Return from the land of flashing (Blank) traffic signals
It was getting dark, and we needed to get home. Todd said, let’s take 99 to the border.
Since we were at the Summer Night Market, BC 99 really was the quickest way to get outta Dodge. Or Canada. Our challenge was finding the way through Richmond, B.C.’s suburban sprawl to BC 99.
After getting gas, we headed what seemed to be south, figuring at some point we’d run across a directional sign pointing to our objective.
Well, that wasn’t happening. So we pulled into a parking lot to consult my map. I’ve gotta tell ya, bringing that Metro Vancouver map was a godsend. I sure as hell don’t relish paying $15.36/MEGABYTE to use Google Maps on my phone, even if I could afford to. Which I can’t.
We discovered we were on the right track: keep following the main drag we were on, make a left onto another main drag, and our objective awaits.
Once on 99, we zoomed southward, through the Massey Tunnel and past the flat terrain of Ladner. In the dark.
Maybe it was the time of day, but the traffic on BC 99 didn’t seem as mellow as I recall. At least the pavement’s in good shape. Me, well, I was really starting to feel the effects of less than four hours of sleep. Not to mention the dropping temperatures. Oh, and the eyeshield on my helmet popped off again. My eyes were getting really dry.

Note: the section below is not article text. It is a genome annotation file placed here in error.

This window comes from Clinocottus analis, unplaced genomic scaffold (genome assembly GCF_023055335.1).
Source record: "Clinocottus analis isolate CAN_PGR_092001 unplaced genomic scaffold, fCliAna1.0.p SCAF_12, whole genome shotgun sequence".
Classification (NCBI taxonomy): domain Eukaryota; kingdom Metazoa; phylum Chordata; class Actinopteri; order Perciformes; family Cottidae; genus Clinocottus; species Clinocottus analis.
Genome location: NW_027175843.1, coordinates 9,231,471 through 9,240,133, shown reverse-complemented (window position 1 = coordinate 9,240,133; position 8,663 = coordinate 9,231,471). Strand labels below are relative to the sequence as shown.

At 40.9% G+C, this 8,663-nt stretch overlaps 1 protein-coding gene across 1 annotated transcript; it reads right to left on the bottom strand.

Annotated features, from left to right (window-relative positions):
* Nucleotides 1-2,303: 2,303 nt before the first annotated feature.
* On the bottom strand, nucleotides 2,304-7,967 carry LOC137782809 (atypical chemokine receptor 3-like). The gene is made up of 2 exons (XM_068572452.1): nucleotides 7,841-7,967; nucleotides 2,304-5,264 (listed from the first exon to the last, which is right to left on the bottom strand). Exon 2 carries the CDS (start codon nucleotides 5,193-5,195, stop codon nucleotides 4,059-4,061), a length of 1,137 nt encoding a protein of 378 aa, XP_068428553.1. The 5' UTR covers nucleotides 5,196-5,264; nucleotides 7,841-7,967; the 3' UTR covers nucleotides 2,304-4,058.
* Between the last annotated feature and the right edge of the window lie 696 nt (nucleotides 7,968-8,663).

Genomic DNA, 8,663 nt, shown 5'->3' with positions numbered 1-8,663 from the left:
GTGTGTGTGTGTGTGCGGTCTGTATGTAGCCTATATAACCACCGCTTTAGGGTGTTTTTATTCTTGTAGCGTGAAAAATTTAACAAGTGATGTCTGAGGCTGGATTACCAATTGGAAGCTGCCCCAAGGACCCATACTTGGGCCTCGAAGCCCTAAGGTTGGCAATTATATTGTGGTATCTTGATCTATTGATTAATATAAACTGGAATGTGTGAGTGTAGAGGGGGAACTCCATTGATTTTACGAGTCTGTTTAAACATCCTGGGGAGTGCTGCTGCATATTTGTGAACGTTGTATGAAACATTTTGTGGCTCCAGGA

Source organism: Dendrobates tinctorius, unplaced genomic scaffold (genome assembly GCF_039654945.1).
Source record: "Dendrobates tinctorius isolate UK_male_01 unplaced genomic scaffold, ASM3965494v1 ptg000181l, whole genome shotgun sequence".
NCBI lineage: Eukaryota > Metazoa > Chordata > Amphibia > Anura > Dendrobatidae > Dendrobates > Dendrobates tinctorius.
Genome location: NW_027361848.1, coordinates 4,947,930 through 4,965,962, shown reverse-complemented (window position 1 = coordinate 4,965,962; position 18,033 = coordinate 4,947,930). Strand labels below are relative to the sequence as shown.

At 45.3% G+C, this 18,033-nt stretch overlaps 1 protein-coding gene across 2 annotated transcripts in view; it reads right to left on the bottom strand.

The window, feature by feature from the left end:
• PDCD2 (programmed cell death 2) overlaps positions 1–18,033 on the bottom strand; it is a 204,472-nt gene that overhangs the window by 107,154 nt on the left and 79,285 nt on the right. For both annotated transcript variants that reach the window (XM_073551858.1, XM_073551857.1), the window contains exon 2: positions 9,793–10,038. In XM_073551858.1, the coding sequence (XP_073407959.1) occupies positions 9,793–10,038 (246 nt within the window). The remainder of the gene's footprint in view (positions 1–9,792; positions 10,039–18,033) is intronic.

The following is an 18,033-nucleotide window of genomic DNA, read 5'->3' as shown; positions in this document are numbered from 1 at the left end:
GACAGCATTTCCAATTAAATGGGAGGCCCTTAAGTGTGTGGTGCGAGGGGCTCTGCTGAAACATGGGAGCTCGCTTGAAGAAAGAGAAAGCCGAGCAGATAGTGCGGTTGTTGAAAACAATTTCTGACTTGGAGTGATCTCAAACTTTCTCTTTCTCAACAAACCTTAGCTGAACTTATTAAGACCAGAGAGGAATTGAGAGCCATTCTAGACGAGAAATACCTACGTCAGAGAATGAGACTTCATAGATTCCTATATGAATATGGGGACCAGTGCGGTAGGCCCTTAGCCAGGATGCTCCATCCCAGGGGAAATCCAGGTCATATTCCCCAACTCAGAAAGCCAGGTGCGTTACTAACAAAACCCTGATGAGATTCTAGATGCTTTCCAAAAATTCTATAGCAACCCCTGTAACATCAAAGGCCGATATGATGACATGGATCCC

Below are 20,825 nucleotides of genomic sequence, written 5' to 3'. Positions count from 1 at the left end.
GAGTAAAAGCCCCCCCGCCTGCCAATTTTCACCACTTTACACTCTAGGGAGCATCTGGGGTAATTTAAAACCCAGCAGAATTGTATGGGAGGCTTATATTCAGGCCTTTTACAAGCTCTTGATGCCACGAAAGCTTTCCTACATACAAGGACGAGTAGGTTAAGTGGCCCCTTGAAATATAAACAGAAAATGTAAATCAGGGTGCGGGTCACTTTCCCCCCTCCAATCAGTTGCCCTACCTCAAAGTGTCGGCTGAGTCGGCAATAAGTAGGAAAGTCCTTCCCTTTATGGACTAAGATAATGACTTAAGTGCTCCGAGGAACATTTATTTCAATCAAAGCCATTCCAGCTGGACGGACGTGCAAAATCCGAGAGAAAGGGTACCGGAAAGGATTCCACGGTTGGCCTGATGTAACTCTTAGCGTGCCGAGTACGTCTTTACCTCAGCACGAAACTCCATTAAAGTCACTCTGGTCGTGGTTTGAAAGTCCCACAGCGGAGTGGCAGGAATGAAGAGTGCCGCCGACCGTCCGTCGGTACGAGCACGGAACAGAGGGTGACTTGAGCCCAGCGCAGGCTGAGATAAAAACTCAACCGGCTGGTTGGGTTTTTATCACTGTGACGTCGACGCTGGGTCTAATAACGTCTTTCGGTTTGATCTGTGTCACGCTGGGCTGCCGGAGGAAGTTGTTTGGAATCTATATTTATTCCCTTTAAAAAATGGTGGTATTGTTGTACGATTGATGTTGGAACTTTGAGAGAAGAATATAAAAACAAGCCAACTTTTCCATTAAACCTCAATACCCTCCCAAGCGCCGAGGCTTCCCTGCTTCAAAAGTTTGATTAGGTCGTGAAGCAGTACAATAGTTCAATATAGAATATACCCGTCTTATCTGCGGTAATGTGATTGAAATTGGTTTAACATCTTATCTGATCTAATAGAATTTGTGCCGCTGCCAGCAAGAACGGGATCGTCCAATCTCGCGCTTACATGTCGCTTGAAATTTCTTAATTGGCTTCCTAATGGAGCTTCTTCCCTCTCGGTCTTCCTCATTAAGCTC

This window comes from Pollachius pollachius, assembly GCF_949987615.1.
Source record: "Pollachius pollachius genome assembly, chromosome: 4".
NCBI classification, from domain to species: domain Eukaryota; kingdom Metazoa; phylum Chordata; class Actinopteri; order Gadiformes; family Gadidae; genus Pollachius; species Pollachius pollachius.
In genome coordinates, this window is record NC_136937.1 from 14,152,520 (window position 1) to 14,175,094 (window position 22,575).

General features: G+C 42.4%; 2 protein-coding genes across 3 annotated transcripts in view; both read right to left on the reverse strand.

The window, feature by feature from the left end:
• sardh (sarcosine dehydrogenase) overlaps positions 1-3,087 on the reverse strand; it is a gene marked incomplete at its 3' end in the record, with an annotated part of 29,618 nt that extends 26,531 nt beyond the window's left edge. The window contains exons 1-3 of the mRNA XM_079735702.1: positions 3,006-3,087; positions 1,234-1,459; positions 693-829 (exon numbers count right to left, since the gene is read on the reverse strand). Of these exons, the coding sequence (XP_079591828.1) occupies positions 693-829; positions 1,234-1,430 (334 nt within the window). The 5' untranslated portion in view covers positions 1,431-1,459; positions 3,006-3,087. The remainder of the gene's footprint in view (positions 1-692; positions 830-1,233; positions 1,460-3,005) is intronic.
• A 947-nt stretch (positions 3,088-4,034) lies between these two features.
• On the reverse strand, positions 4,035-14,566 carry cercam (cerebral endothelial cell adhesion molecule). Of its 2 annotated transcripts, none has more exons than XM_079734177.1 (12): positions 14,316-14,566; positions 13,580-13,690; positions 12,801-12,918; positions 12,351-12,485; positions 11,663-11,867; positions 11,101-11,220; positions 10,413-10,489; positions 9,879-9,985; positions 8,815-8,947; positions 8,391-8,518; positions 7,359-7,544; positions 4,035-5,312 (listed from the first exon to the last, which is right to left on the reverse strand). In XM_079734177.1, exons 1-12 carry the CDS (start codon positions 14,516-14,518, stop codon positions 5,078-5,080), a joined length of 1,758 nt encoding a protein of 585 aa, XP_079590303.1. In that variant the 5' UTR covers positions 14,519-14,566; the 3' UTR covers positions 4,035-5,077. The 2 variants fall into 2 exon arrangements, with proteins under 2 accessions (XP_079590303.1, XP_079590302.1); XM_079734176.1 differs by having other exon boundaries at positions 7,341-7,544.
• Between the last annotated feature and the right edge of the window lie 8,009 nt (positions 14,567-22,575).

We rode in a fairly tight formation at about 50 mph, which is top speed for Dorcie’s PX150. By the time signs noting the upcoming U.S. Border crossing started to appear, I was thinking, this was not fun. Not on an ET4, anyway. The GTS would’ve been a much better ride, but I don’t have it anymore, remember?
This was my first time through the new and improved U.S. border crossing station. Traffic used to back up for miles (or kilometers, if you prefer) southbound because the old station had just two lanes.
This new one has so many lanes, I lost count. It’s lit bright as day, and needless to say, there are surveillance cameras everywhere. Welcome to Fortress America.
The ICE agent looked about 12 years old. His only question of me was, why is Jason pushing his scooter when the rest of us rode? I suggested it overheats when not in motion, though I had no idea.
Once past the checkpoint, you exit through a large, well-lit area that seems designed to hold large numbers of vehicles. Then you negotiate another twisty road that ends at another booth, which was unmanned.
Having been deposited in downtown Blaine, where Todd, Dorcie and Alex were waiting, Dorcie said, no way she’d ride on I-5 to Bellingham. Good, I thought. I’d had my quota of freeway riding for the night, as well.
The day after-blue moon shone brightly, lighting our way home. I was glad for that.